Once upon a tea time is how the best of stories start. When I start talking about how teatime and books are a match made in heaven, I may repeat some of what I said in this post.

Once upon a tea time/ Bookended

Today’s book photography prompt is to photograph that match made in heaven, tea and books. I’m from India and growing up, the women of my family came together to drink tea. It was always around 4PM everyday and it was a dedicated time to relax, regroup, and indulge our collective sweet tooth. During summer vacations, the extended family, men, women and children, would get together for tea. There was much laughing and talking and catching up with each other. So, tea has always been an important family ritual. I think it’s fair to say that many families have this in common and when we grew up, we held onto the nostalgia and tried to recreate it in our new, busier lives. Most Indians have some cherished chai (tea) stories, one from the past and one for the present: stories of the best cup of tea they ever had, the best recipe for masala chai ( tea with spices, literally), the accompanying snacks, the camaraderie that the sharing of tea time can bring about.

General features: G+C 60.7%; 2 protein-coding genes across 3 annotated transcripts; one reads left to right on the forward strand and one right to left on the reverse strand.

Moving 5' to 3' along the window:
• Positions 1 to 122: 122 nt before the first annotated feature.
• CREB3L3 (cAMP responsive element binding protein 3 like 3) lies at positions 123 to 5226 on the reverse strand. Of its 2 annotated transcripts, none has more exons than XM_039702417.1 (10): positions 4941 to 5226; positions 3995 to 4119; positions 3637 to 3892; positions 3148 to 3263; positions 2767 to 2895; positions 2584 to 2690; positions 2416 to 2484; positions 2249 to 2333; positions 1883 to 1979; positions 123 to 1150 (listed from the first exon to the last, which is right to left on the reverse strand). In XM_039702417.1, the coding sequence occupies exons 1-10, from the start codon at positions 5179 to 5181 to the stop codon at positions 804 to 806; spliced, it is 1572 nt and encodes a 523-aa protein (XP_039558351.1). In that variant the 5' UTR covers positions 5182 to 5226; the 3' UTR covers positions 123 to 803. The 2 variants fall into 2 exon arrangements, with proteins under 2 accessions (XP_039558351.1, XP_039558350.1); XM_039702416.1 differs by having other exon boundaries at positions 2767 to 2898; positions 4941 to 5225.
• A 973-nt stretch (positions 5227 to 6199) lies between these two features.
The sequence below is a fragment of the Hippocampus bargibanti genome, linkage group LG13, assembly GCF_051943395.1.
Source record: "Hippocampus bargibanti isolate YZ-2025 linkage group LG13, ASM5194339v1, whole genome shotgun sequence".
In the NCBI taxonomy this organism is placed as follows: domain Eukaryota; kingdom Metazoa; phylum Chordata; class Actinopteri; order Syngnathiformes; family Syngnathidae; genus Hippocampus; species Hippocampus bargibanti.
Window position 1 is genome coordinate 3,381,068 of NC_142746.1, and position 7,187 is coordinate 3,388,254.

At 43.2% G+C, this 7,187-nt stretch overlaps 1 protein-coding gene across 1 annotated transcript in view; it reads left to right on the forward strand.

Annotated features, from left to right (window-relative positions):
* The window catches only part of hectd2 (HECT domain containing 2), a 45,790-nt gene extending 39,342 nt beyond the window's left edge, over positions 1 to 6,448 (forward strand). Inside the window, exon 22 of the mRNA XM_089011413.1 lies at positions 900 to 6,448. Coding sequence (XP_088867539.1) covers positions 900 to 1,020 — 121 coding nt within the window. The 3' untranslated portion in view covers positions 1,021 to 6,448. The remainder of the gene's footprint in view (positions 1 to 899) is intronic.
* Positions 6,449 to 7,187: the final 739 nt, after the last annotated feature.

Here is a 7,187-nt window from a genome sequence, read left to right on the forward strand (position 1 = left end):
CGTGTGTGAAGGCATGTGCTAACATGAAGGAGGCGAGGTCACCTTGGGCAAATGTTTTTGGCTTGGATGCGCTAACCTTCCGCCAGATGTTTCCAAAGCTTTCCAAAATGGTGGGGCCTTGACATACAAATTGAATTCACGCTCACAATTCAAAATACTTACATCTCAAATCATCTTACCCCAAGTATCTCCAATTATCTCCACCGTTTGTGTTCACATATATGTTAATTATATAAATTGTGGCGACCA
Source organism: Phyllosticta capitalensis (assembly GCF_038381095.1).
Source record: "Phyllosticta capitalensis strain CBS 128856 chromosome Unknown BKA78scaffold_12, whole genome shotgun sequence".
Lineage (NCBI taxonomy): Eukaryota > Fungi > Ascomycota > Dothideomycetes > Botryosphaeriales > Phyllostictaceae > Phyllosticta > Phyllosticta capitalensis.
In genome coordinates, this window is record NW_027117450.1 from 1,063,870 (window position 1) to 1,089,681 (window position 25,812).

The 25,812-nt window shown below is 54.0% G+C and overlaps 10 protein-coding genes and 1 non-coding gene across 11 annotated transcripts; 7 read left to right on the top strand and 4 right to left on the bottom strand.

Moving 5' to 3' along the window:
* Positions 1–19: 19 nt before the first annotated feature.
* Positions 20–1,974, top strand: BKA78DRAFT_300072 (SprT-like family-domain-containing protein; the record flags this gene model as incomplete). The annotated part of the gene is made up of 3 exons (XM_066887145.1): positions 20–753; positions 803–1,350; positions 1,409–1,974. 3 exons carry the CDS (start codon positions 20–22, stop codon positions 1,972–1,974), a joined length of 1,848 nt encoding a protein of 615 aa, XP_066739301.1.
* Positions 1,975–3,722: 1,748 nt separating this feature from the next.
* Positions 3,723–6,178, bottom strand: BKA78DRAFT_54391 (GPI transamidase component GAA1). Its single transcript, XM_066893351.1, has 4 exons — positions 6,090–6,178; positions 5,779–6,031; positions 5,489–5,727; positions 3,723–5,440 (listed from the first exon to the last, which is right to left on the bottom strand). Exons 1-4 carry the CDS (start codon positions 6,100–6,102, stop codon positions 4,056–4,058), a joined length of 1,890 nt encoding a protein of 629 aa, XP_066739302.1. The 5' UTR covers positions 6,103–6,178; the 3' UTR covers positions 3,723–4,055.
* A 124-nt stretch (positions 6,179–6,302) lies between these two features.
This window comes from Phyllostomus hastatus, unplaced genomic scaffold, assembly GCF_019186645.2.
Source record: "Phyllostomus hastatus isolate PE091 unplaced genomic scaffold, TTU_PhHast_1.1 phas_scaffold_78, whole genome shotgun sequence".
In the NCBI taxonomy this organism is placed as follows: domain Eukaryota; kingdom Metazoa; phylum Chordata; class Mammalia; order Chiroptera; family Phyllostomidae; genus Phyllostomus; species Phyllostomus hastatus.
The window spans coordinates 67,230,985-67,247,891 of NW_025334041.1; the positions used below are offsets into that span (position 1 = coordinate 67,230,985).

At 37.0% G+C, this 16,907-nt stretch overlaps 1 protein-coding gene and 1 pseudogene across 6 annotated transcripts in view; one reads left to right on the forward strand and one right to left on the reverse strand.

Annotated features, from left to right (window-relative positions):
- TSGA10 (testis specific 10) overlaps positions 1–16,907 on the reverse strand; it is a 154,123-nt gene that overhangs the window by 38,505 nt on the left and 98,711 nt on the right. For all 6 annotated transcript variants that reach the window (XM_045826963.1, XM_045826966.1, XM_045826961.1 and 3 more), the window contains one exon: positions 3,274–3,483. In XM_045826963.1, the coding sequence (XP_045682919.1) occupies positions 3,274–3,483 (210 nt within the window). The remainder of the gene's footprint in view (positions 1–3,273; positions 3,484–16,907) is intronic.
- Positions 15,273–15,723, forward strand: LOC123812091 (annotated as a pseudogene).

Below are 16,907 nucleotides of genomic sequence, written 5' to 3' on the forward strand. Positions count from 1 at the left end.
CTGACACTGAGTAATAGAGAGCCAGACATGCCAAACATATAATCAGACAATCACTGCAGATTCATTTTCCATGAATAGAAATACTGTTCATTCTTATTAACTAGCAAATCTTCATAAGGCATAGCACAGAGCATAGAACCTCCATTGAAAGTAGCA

Once upon a tea time/ Bookended

In my case, reading became associated with tea time because I moved far away from family and books were the only companions that went everywhere I went. Two quotes that capture the sentiment:

“Rainy days should be spent at home with a cup of tea and a good book.”

– Bill Watterson

“You can never get a cup of tea large enough or a book long enough to suit me.”

– C.S. Lewis

The words once upon a tea time are an homage to this special time that usually involves slowing down sometime in the middle of the day, brewing a cup of tea and taking a few minutes to read, and to ponder and mull over what we read. But it’s also an implicit permission built into every day, a sanctioned time where you are allowed to rest. The more mere productivity becomes a benchmark of a successful day, the more the urge to cling to the ritual of teatime.

When tea becomes ritual, it takes its place at the heart of our ability to see greatness in small things. Where is beauty to be found? In great things that, like everything else, are doomed to die, or in small things that aspire to nothing, yet know how to set a jewel of infinity in a single moment?

Muriel Barbery